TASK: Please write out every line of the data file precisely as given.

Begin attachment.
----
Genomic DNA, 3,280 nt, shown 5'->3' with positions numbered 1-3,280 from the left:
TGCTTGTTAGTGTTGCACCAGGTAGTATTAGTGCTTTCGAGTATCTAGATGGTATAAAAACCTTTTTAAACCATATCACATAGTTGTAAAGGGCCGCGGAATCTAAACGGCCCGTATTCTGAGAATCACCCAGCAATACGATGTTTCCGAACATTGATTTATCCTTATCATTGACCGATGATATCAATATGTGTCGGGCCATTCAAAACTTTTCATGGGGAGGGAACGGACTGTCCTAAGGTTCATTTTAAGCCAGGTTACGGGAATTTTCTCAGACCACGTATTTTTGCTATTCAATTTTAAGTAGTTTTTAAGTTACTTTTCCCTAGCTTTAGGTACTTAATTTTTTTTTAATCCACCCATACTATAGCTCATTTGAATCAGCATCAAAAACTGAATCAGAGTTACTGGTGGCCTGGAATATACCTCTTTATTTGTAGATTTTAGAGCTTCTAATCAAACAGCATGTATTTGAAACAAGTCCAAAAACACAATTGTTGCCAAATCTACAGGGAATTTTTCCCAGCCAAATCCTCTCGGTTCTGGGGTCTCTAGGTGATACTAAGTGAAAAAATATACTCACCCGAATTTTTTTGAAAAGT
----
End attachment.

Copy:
Genomic DNA, 3,280 nt, shown 5'->3' with positions numbered 1-3,280 from the left:
TGCTTGTTAGTGTTGCACCAGGTAGTATTAGTGCTTTCGAGTATCTAGATGGTATAAAAACCTTTTTAAACCATATCACATAGTTGTAAAGGGCCGCGGAATCTAAACGGCCCGTATTCTGAGAATCACCCAGCAATACGATGTTTCCGAACATTGATTTATCCTTATCATTGACCGATGATATCAATATGTGTCGGGCCATTCAAAACTTTTCATGGGGAGGGAACGGACTGTCCTAAGGTTCATTTTAAGCCAGGTTACGGGAATTTTCTCAGACCACGTATTTTTGCTATTCAATTTTAAGTAGTTTTTAAGTTACTTTTCCCTAGCTTTAGGTACTTAATTTTTTTTTAATCCACCCATACTATAGCTCATTTGAATCAGCATCAAAAACTGAATCAGAGTTACTGGTGGCCTGGAATATACCTCTTTATTTGTAGATTTTAGAGCTTCTAATCAAACAGCATGTATTTGAAACAAGTCCAAAAACACAATTGTTGCCAAATCTACAGGGAATTTTTCCCAGCCAAATCCTCTCGGTTCTGGGGTCTCTAGGTGATACTAAGTGAAAAAATATACTCACCCGAATTTTTTTGAAAAGT